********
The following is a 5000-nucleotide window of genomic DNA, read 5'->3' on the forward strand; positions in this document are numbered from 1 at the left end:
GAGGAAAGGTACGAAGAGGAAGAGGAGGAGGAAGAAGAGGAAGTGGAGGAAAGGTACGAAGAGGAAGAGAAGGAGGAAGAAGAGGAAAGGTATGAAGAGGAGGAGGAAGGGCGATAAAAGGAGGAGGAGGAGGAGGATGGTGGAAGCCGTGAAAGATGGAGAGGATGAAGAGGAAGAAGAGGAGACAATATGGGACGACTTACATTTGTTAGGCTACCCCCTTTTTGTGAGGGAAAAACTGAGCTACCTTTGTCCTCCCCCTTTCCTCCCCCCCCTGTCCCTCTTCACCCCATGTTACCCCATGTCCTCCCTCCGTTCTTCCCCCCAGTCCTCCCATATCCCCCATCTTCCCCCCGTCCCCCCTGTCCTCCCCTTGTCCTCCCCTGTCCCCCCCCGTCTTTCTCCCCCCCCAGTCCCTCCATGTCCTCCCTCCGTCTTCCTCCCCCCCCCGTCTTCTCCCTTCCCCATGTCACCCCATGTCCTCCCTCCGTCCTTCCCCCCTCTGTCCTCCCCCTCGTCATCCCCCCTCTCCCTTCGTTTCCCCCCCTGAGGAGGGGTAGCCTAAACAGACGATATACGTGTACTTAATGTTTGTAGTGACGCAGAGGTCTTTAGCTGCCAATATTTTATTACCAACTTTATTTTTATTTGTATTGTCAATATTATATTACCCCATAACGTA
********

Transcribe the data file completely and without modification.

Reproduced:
The following is a 5000-nucleotide window of genomic DNA, read 5'->3' on the forward strand; positions in this document are numbered from 1 at the left end:
GAGGAAAGGTACGAAGAGGAAGAGGAGGAGGAAGAAGAGGAAGTGGAGGAAAGGTACGAAGAGGAAGAGAAGGAGGAAGAAGAGGAAAGGTATGAAGAGGAGGAGGAAGGGCGATAAAAGGAGGAGGAGGAGGAGGATGGTGGAAGCCGTGAAAGATGGAGAGGATGAAGAGGAAGAAGAGGAGACAATATGGGACGACTTACATTTGTTAGGCTACCCCCTTTTTGTGAGGGAAAAACTGAGCTACCTTTGTCCTCCCCCTTTCCTCCCCCCCCTGTCCCTCTTCACCCCATGTTACCCCATGTCCTCCCTCCGTTCTTCCCCCCAGTCCTCCCATATCCCCCATCTTCCCCCCGTCCCCCCTGTCCTCCCCTTGTCCTCCCCTGTCCCCCCCCGTCTTTCTCCCCCCCCAGTCCCTCCATGTCCTCCCTCCGTCTTCCTCCCCCCCCCGTCTTCTCCCTTCCCCATGTCACCCCATGTCCTCCCTCCGTCCTTCCCCCCTCTGTCCTCCCCCTCGTCATCCCCCCTCTCCCTTCGTTTCCCCCCCTGAGGAGGGGTAGCCTAAACAGACGATATACGTGTACTTAATGTTTGTAGTGACGCAGAGGTCTTTAGCTGCCAATATTTTATTACCAACTTTATTTTTATTTGTATTGTCAATATTATATTACCCCATAACGTA